Doctor Who has been exploring the ideas behind artificial intelligence almost from the moment it began. From WOTAN to K9 to the Cyberium to the TARDIS herself, AI has been both a force for good and for bad in the show.


But while Doctor Who has been talking about artificial intelligence for 60 years, it's only recently that we've begun to ask the question: what does its real-world possibilities offer the show itself? There are, of course, ethics issues with many of the opportunities AI provides – using the tech to generate first-draft scripts, deepfaking long-dead actors, etc – but one area which may well benefit, without too much controversy, is the classic, i.e. pre-revival series.

We've all seen those AI apps that can sharpen up a foggy old photograph or add a splash of colour to a vintage black and white image, but can that or similar tech be applied to classic television? Part of the queasiness that schedulers and streamers have about TV from the dim and distant is how poor the picture quality is compared to the needle-sharp HD and 4K programmes we've become accustomed to.

Most TV of the 1950s and '60s – in the UK anyway – was recorded on 405-line cameras, later upgrading through the late '60s, '70s, '80s, '90s and much of the '00s, to 625-line (or 576i) – that's far less visual information than the 1080p of High Definition or 4320p (4k) of Ultra HD, hence the much blearier, fuzzier picture. Older shows made on film, such as Star Trek or The Avengers, don't have this problem, as celluloid can be upscaled much easier.

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David Tennant in new Doctor Who character poster 2023, using his sonic screwdriver
BBC Studios

But can AI offer a way of extending the shelf life of these pre-HD programmes? Peter Crocker is a member of the Doctor Who Restoration Team, and is in charge of sprucing up those older episodes for Blu-ray release. He already uses AI "appropriately and sparingly", he tells us, but cautions that the technology isn't currently there to upscale, say, an old William Hartnell episode into eye-wowing UHD.

"At present, the benefits for any vintage TV made on old, non-digital equipment are relatively minor," he tells "All of the programs for upscaling images have been developed primarily for the movie industry. The vast majority of films recently have been shot or post-produced at 2K resolution and for cinemas, upscaled to 4K.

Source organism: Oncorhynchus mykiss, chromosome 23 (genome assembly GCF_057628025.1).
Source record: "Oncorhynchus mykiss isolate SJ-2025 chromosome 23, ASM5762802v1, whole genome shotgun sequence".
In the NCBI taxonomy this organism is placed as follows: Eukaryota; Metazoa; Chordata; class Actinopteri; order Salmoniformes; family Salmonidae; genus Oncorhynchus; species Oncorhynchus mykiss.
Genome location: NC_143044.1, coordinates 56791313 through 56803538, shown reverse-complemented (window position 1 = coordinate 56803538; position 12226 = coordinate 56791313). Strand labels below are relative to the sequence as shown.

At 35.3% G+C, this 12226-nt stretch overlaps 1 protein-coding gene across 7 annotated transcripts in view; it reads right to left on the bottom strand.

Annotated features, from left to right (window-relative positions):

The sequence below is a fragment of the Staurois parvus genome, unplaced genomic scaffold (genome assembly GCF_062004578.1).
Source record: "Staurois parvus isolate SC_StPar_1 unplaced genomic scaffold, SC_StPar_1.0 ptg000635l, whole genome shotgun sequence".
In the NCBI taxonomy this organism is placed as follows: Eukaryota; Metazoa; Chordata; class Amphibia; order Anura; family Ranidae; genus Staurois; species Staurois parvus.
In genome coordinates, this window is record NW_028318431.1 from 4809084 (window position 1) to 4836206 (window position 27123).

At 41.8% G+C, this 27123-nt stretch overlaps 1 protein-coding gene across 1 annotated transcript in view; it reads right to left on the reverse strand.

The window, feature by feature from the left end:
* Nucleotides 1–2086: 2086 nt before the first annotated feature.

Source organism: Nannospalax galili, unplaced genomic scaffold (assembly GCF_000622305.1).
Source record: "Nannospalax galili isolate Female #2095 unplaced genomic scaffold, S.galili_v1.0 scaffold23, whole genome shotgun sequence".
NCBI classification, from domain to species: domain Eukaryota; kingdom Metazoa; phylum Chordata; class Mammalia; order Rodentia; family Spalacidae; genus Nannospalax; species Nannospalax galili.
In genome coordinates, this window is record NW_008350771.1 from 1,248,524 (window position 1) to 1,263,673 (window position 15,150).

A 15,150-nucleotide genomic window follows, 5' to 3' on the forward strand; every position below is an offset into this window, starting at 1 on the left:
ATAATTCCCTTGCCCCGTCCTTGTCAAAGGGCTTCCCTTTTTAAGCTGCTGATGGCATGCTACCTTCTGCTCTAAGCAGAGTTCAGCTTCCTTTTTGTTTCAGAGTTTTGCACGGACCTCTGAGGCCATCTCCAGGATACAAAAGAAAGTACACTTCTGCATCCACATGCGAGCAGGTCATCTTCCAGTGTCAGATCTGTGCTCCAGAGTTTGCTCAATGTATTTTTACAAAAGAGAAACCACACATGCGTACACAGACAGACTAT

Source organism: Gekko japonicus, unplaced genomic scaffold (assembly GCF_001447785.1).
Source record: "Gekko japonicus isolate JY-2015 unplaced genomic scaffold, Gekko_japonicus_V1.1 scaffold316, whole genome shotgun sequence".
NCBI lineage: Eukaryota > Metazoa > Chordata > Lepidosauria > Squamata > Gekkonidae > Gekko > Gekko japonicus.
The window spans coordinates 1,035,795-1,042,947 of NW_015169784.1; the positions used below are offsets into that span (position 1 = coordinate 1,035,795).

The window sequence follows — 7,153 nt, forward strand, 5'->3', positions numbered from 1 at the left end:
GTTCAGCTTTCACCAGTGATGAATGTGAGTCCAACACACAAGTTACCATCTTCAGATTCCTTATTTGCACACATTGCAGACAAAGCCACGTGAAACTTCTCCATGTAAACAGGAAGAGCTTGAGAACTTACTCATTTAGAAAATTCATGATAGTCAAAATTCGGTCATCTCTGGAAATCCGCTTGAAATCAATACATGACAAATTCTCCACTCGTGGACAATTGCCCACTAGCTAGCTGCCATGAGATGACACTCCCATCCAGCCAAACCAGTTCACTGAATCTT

"That process is very good because the source is typically clean and 'digital'. Old TV is inherently noisy and smeary, with lots of artefacts. The AI programs just don't know what to do when pixels are present that might be picture detail but are actually just noise in the image."

Part of the problem, Crocker says, is that the jump from a 405-line picture to even standard definition, let alone HD and 4K, is just too big.

"Going from 405-line to SD is a 250% increase in pixel number and SD to HD is 400%, HD to 4K is 400%, and so on," he says.

"Another factor is the range of brightness and colour that can be displayed. One reason modern productions look so much better is the high dynamic range that just isn't there in recordings from the first few decades of TV. In future, AI might be able to guess what detail might be present hidden in the bright whites or dark shadows that are currently just white or black.

"We have to be realistic, though, and for old TV like Doctor Who or Dad's Army, the aim should be to make the programmes look acceptable on modern huge flat TV screens which would be horribly unforgiving if fed raw, unrestored recordings."

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Without any kind of a slick-up, there's a danger that older television will become hard to find, the preserve of cultural scholars and cult TV devotees only. But Crocker believes that the technology will one day be there to digitally recreate vintage TV episodes.

Doctor Who: The Smugglers (in colour)
Doctor Who: The Smugglers (in colour) BBC

"My Tomorrow's World prediction is that eventually image and data processing will be fast enough for software to assess a TV programme, identify the elements within the pictures – people, faces, costumes, sets, props, lighting, etc – and create a full 3D library of those elements which can be replaced with HD versions generated piecemeal from other matching details and textures," he explains.

"High quality photos of the sets and actors if they exist could help. The movements will be tracked and reproduced and the elements will be mapped back to produce what is effectively a photo-real, high-resolution computer animation based on the original production.

"That technology is there now, in high-budget movies for quite limited use. I think in another 10 years it might be feasible for short, easy clips, but really it'll be 20-30 years before it would be achievable to an acceptable standard on the sort of budgets – and material – I work on."

So while we shouldn't necessarily expect Evil of the Daleks to look as piercingly clear as Eve of the Daleks anytime soon, there are, and will be, AI-assisted ways of smartening up those older stories.

"It could certainly give old shows a bit of spit and polish, but it's not a magic wand."

Doctor Who is coming soon to BBC One and iPlayer. Check out more of our Sci-Fi coverage or visit our TV Guide and Streaming Guide to find out what's on.


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